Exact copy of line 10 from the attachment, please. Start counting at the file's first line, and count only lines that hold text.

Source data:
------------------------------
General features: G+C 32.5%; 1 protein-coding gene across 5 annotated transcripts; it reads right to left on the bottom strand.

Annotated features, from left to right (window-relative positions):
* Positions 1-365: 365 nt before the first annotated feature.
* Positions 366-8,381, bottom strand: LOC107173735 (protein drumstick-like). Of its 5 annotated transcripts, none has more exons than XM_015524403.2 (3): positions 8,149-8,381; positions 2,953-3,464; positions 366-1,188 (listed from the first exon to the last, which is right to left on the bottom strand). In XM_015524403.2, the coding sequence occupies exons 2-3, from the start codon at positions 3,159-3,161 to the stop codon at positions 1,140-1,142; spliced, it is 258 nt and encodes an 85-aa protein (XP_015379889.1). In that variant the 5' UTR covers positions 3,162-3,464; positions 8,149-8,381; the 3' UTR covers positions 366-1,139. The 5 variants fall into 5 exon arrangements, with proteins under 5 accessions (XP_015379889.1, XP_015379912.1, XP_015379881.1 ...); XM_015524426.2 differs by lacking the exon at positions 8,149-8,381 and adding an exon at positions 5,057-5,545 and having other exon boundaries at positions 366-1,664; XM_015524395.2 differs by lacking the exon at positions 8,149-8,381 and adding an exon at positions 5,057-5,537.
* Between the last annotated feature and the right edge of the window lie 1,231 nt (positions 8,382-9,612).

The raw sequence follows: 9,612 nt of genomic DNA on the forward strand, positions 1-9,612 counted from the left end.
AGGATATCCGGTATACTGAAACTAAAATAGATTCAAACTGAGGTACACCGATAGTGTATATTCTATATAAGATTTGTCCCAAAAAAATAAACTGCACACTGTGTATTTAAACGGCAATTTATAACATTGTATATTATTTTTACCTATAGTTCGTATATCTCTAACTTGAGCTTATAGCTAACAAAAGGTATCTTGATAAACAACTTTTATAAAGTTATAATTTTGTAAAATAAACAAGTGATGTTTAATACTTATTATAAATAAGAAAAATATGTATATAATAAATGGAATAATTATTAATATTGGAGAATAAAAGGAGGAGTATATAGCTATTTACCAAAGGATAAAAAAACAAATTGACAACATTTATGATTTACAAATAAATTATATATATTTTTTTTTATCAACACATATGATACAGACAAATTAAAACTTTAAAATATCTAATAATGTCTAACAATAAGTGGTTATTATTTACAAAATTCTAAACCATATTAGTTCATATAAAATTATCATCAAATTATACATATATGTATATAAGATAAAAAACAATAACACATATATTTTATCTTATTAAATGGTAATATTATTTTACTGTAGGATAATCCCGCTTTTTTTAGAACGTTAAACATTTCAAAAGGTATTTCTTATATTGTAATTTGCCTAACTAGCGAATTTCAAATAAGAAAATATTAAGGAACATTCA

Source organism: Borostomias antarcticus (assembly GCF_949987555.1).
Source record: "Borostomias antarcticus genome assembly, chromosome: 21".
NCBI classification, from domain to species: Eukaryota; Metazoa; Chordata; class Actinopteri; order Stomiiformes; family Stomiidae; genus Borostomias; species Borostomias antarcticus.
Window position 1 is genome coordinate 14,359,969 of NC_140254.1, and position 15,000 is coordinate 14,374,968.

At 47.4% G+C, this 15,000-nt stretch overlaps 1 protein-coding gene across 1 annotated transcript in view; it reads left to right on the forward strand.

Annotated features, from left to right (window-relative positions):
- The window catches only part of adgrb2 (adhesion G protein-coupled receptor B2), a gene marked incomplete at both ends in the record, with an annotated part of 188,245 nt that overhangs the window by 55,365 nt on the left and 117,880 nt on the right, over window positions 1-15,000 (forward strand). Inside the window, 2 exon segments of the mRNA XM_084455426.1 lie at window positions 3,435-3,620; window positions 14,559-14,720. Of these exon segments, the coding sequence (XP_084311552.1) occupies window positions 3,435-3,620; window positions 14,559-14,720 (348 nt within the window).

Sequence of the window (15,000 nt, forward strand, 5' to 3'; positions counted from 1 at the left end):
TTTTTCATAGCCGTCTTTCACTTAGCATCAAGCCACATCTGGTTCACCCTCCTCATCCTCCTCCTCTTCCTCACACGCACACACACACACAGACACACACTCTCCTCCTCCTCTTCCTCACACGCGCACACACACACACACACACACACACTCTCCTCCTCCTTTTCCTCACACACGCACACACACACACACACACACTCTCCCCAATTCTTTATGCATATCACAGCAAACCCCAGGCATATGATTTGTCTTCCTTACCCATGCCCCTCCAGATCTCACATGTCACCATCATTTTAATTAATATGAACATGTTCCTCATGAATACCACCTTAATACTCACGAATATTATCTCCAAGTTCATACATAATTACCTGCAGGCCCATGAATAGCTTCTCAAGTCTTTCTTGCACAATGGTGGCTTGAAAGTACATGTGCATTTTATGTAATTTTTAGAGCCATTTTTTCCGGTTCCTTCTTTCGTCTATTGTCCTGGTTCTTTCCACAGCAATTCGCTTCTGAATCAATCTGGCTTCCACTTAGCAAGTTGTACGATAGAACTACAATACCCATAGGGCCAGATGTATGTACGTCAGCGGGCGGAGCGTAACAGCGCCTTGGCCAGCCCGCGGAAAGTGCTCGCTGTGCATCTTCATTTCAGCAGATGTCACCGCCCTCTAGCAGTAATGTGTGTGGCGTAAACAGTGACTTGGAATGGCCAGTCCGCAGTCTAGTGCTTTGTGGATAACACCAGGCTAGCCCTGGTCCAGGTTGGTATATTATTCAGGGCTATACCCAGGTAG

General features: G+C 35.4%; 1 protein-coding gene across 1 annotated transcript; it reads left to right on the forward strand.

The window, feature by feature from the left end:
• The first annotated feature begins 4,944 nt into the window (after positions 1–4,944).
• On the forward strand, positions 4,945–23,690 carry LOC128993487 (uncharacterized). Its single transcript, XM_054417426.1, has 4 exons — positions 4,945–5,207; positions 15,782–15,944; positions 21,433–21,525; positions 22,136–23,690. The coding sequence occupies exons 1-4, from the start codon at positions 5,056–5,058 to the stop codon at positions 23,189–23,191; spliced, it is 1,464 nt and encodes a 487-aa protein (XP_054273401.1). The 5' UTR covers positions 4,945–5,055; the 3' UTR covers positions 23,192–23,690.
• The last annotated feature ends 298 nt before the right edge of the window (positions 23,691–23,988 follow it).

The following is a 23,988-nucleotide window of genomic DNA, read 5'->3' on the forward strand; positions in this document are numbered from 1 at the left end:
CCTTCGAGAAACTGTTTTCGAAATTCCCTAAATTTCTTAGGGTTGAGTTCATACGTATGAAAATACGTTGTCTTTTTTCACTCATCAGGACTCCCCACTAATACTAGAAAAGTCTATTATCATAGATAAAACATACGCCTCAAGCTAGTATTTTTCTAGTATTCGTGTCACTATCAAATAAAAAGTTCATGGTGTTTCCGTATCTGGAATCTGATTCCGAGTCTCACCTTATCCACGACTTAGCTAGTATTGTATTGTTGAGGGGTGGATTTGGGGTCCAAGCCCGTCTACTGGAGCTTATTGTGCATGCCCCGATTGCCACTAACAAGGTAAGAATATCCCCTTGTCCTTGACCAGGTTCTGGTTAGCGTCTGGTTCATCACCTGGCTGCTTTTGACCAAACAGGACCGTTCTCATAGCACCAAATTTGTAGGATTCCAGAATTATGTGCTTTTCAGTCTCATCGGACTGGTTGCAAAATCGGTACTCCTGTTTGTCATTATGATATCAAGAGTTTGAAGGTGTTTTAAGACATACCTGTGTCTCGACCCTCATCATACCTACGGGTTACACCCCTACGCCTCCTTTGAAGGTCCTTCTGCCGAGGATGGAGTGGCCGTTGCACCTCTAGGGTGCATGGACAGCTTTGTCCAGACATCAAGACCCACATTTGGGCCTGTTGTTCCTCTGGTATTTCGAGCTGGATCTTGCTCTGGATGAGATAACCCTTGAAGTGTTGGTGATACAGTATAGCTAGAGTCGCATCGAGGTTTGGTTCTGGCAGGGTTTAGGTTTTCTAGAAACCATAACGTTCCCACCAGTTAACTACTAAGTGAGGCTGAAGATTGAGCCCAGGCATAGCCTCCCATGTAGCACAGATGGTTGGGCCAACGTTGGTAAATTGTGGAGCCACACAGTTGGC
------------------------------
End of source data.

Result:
NCBI classification, from domain to species: Eukaryota; Metazoa; Chordata; class Actinopteri; order Stomiiformes; family Stomiidae; genus Borostomias; species Borostomias antarcticus.